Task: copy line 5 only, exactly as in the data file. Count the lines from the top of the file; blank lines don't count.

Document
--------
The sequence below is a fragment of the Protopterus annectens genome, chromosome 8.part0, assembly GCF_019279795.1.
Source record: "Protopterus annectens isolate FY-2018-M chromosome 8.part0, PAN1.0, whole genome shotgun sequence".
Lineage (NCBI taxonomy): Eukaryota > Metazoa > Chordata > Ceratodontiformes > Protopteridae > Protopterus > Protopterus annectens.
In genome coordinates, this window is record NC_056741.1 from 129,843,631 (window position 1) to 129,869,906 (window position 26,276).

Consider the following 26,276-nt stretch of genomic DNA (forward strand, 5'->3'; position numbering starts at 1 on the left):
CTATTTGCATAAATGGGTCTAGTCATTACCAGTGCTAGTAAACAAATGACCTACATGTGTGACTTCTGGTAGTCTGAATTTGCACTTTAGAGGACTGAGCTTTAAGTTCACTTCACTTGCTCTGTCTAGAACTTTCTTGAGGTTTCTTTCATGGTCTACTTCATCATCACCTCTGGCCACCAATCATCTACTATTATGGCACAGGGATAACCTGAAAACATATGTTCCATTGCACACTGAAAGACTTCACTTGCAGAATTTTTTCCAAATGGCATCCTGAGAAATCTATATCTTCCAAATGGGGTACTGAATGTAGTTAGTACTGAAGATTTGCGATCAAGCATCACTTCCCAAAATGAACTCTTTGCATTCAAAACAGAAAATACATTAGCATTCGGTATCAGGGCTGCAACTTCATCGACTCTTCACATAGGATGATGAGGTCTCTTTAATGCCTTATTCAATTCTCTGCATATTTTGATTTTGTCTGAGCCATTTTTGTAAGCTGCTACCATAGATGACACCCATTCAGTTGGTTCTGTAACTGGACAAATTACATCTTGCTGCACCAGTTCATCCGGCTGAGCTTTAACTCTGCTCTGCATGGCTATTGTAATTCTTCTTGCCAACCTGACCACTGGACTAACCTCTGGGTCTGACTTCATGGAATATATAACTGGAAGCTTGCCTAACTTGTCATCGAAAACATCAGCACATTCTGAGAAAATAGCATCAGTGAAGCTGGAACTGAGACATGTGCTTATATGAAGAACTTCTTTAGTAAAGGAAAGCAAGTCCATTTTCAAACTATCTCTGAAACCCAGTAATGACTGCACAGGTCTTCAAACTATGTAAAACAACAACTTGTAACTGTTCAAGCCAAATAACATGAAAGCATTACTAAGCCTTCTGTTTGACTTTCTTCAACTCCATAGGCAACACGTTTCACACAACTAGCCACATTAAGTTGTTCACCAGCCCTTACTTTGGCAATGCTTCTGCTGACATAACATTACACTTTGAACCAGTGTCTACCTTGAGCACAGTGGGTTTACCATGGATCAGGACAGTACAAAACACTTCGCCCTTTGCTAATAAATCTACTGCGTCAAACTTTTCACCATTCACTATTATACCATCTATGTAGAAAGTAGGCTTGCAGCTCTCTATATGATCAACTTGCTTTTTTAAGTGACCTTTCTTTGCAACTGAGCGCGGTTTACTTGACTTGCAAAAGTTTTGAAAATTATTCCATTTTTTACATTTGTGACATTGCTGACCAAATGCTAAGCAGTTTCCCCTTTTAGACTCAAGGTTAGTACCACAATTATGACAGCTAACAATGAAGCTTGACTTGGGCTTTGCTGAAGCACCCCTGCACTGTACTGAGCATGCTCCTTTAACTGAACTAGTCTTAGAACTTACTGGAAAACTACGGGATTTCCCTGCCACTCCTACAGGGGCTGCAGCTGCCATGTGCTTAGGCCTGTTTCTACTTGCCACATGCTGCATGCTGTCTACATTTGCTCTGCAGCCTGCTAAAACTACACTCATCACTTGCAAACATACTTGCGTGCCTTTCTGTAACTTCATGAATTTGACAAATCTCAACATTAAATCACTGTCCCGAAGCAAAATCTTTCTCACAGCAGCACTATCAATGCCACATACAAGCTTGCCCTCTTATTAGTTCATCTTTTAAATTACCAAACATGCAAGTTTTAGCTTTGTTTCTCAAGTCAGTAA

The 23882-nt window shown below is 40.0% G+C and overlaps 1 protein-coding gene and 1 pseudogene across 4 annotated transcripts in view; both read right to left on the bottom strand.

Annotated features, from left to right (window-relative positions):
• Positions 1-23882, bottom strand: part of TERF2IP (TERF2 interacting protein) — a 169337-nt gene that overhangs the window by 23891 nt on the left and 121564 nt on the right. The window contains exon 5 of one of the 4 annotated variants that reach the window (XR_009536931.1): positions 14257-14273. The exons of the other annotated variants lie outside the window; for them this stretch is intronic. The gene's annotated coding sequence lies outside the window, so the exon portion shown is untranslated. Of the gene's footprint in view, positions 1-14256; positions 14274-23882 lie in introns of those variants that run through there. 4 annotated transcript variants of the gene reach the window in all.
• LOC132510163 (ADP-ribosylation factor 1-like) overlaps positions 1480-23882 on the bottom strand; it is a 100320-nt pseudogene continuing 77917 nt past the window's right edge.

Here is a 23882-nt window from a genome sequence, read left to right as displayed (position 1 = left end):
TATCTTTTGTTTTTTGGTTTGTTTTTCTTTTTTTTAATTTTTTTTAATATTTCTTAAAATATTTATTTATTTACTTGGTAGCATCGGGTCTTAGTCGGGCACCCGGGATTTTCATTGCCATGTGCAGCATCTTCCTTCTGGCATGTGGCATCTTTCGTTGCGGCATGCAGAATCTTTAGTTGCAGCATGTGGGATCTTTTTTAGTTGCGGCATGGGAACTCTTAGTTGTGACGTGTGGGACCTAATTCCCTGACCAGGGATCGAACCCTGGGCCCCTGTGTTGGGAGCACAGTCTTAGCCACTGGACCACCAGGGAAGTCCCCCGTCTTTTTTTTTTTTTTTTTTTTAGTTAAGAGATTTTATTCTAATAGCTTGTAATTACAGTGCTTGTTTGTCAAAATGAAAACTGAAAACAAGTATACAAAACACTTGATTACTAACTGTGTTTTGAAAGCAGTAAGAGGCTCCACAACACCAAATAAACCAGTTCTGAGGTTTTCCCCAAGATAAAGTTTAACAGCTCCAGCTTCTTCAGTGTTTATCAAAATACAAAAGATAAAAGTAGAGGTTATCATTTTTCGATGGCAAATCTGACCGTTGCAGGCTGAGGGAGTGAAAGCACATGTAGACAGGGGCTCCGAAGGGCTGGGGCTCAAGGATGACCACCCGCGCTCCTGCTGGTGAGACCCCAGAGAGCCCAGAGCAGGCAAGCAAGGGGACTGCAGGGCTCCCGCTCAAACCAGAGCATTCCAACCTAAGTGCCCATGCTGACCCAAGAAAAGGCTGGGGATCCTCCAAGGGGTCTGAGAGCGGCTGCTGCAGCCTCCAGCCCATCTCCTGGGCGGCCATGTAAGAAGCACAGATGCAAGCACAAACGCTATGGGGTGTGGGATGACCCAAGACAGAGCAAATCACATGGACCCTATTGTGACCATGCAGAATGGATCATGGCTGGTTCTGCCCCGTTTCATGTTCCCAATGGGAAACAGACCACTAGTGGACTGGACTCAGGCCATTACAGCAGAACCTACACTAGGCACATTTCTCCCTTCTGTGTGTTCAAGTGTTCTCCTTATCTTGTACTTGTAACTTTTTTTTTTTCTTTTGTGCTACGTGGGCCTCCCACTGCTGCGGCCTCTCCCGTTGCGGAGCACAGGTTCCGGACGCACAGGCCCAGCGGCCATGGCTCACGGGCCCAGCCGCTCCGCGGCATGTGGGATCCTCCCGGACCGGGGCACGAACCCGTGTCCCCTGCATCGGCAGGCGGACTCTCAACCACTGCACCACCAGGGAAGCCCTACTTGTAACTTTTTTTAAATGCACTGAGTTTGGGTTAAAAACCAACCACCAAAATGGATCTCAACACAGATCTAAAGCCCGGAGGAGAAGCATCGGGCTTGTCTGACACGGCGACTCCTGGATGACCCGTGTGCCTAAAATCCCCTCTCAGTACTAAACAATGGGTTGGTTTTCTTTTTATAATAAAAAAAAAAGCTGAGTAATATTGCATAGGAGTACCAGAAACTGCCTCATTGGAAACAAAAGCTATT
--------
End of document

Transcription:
Consider the following 26,276-nt stretch of genomic DNA (forward strand, 5'->3'; position numbering starts at 1 on the left):